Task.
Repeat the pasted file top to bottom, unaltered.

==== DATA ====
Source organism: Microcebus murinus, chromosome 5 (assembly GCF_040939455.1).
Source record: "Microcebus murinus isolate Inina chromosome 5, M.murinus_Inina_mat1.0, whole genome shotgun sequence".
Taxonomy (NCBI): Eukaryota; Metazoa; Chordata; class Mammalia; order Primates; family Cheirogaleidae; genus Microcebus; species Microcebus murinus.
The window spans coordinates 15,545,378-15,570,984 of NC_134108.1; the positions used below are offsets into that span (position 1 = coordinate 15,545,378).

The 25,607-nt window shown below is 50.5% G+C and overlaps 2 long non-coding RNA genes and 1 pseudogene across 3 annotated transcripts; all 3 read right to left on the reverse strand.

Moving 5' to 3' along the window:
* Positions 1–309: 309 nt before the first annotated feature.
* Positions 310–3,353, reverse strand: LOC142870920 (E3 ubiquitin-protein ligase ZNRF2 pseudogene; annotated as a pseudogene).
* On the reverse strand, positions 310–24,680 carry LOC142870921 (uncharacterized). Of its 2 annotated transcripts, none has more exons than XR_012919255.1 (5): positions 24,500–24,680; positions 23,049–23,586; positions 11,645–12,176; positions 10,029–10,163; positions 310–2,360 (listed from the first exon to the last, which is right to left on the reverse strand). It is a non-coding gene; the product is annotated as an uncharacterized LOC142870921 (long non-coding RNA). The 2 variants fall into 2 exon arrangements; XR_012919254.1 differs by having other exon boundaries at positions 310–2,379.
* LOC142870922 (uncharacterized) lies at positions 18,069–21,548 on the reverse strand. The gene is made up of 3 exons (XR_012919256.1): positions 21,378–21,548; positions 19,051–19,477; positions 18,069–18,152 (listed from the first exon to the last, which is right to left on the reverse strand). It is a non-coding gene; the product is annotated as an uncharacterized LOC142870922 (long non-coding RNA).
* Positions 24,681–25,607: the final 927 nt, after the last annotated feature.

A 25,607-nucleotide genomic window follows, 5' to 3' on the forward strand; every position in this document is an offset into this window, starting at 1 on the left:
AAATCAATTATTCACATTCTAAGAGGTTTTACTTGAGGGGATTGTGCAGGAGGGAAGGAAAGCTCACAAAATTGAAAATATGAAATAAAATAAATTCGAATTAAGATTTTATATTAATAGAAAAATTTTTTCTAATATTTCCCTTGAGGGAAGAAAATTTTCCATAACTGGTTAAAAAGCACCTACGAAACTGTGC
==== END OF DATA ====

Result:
Source organism: Microcebus murinus, chromosome 5 (assembly GCF_040939455.1).
Source record: "Microcebus murinus isolate Inina chromosome 5, M.murinus_Inina_mat1.0, whole genome shotgun sequence".
Taxonomy (NCBI): Eukaryota; Metazoa; Chordata; class Mammalia; order Primates; family Cheirogaleidae; genus Microcebus; species Microcebus murinus.
The window spans coordinates 15,545,378-15,570,984 of NC_134108.1; the positions used below are offsets into that span (position 1 = coordinate 15,545,378).

The 25,607-nt window shown below is 50.5% G+C and overlaps 2 long non-coding RNA genes and 1 pseudogene across 3 annotated transcripts; all 3 read right to left on the reverse strand.

Moving 5' to 3' along the window:
* Positions 1–309: 309 nt before the first annotated feature.
* Positions 310–3,353, reverse strand: LOC142870920 (E3 ubiquitin-protein ligase ZNRF2 pseudogene; annotated as a pseudogene).
* On the reverse strand, positions 310–24,680 carry LOC142870921 (uncharacterized). Of its 2 annotated transcripts, none has more exons than XR_012919255.1 (5): positions 24,500–24,680; positions 23,049–23,586; positions 11,645–12,176; positions 10,029–10,163; positions 310–2,360 (listed from the first exon to the last, which is right to left on the reverse strand). It is a non-coding gene; the product is annotated as an uncharacterized LOC142870921 (long non-coding RNA). The 2 variants fall into 2 exon arrangements; XR_012919254.1 differs by having other exon boundaries at positions 310–2,379.
* LOC142870922 (uncharacterized) lies at positions 18,069–21,548 on the reverse strand. The gene is made up of 3 exons (XR_012919256.1): positions 21,378–21,548; positions 19,051–19,477; positions 18,069–18,152 (listed from the first exon to the last, which is right to left on the reverse strand). It is a non-coding gene; the product is annotated as an uncharacterized LOC142870922 (long non-coding RNA).
* Positions 24,681–25,607: the final 927 nt, after the last annotated feature.

A 25,607-nucleotide genomic window follows, 5' to 3' on the forward strand; every position in this document is an offset into this window, starting at 1 on the left:
AAATCAATTATTCACATTCTAAGAGGTTTTACTTGAGGGGATTGTGCAGGAGGGAAGGAAAGCTCACAAAATTGAAAATATGAAATAAAATAAATTCGAATTAAGATTTTATATTAATAGAAAAATTTTTTCTAATATTTCCCTTGAGGGAAGAAAATTTTCCATAACTGGTTAAAAAGCACCTACGAAACTGTGC